HELSINKI ON A PLATE
• Design permeates everything in this city and food is no exception. Set high above the esplanade with a wraparound terrace and long views to the white dome of the Lutheran cathedral, the legendary Savoy restaurant has changed not a jot since it was designed by Finland’s most famous architect Alvar Aalto and his wife Aino in 1937. From the chairs to the sculptural Aalto vases and the Golden Bell lamps, every fixture w was purposed for this long, light-filled room and n nothing has been updated … except the excellent f food. Think chargrilled pike-perch tartar with l lemon verbena and smoked whitefish roe or asparagus with lobster, sorrel and egg yolk creme. More: ravintolasavoy.fi.
• Irishman Seamus Holohan runs the Helsinki Distilling Company in an old soap factory in the former working class Kallio district, now hipster-central and only 10 minutes by tram from downtown. Its award-winning Helsinki Dry Gin is outstanding; have a tipple in the newly opened on-site bar sitting at the heart of a rapidly evolving precinct called Teurastamo (the city’s old slaughterhouse). Afterwards grab a hearty lunch with the cool kids at the canteen-style Palema, offering enormous workers’ portions of salmon or sausages with new potatoes (on Thursdays there are pancakes with jam and cream). More: hdco.fi.
• No-frills haute cuisine (or “brutal bistro”) has been trending for a while across the Nordic region and Helsinki is no exception. You’ll need to book well in advance to snare a table at the 20-seat, Michelinstarred Chef & Sommelier in Ullanlinna. At Spis on Kasarmikatu (a couple of minutes from the Esplanade), it’s distressed walls, untreated floorboards and exposed ducting in a dining room-cum-kitchen barely larger than a tablecloth (maximum 18 seats). There’s no menu (opt for four or seven courses) and no list for the selection of natural wines. Emphasis is on veg, herbs and weeds; for example, a soup of false morel and pickled dandelion; organic eggs with nettle, topped with crunchy oats; and an ambrosial scallop with roasted parsnip puree and seaweed. And the palate cleanser of tar, birch and smoke is weirdly wonderful, tasting of menthol and the forest. The 48-hour lamb, with pickled fava beans and something mysterious (much is lost in translation) is a highlight. Petit-fours are served on a giant Lego brick. More: spis.fi.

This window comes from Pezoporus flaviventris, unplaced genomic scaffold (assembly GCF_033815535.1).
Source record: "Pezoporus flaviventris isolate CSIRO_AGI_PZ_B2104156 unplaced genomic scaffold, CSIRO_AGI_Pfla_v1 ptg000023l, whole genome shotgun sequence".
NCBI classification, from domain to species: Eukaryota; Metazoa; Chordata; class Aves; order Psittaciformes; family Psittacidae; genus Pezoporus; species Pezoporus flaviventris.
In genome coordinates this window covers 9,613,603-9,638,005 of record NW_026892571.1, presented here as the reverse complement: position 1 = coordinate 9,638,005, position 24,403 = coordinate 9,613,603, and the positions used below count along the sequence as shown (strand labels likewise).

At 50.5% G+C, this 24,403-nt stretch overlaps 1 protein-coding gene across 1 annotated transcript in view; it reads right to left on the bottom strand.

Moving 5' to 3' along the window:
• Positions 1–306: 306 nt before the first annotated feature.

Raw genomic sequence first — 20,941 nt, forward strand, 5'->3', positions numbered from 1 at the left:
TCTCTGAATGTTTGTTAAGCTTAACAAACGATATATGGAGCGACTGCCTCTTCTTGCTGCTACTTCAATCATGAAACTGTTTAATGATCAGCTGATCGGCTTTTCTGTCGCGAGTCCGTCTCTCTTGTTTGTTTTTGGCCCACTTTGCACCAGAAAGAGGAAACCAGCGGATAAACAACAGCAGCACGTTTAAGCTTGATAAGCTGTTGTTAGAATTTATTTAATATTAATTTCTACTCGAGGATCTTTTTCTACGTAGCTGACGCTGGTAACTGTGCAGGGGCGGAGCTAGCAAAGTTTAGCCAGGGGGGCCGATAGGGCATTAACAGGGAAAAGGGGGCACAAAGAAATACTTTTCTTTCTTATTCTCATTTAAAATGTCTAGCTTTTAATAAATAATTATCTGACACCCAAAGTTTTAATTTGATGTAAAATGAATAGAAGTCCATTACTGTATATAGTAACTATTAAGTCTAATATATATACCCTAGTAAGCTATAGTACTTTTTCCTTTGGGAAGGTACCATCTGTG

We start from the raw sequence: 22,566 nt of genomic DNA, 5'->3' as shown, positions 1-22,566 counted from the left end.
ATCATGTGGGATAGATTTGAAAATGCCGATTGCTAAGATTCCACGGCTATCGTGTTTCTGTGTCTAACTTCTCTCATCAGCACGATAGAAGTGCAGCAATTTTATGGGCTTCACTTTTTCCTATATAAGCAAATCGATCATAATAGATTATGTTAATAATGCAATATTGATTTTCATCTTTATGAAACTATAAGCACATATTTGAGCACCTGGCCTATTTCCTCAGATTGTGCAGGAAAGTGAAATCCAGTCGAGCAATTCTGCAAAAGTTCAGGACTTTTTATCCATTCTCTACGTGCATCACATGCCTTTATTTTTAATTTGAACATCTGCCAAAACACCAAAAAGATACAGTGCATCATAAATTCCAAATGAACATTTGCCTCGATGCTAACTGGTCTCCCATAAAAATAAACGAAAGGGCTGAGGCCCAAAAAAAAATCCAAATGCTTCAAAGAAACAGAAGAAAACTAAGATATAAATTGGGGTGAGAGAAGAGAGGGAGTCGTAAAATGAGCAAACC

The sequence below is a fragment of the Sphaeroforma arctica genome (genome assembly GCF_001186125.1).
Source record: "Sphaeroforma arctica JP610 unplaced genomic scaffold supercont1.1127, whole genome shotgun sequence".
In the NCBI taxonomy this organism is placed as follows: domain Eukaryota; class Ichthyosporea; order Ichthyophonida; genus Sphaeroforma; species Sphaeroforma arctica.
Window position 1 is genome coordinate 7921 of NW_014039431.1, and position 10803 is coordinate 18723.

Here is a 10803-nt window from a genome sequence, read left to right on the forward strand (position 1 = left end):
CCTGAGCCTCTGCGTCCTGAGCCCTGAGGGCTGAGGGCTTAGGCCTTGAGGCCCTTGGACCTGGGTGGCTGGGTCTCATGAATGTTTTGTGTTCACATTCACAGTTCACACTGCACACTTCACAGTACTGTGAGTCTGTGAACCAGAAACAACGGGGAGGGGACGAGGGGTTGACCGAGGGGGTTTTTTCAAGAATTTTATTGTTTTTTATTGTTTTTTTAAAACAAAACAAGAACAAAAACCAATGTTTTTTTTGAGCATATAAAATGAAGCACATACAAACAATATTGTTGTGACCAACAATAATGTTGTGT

• A gal can’t leave Helsinki without a Marimekko frock or two. Make a beeline for the outlet store at Kirvesmiehenkatu 7 where you can stock up on clothing, homewares and bolts of discontinued fabrics at knockdown prices. And the good news is there’s a cafe on-site offering very good wholesome fare, Monday to Friday, to Marimekko’s almost exclusively female staff and hordes of bargain-hunting visitors. With any luck the swede and potato pudding with egg cheese and chevre will be on the menu. More: marimekko.com; maritori.juuri.fi.
Marimekko outlet store in Helsinki offers great bargains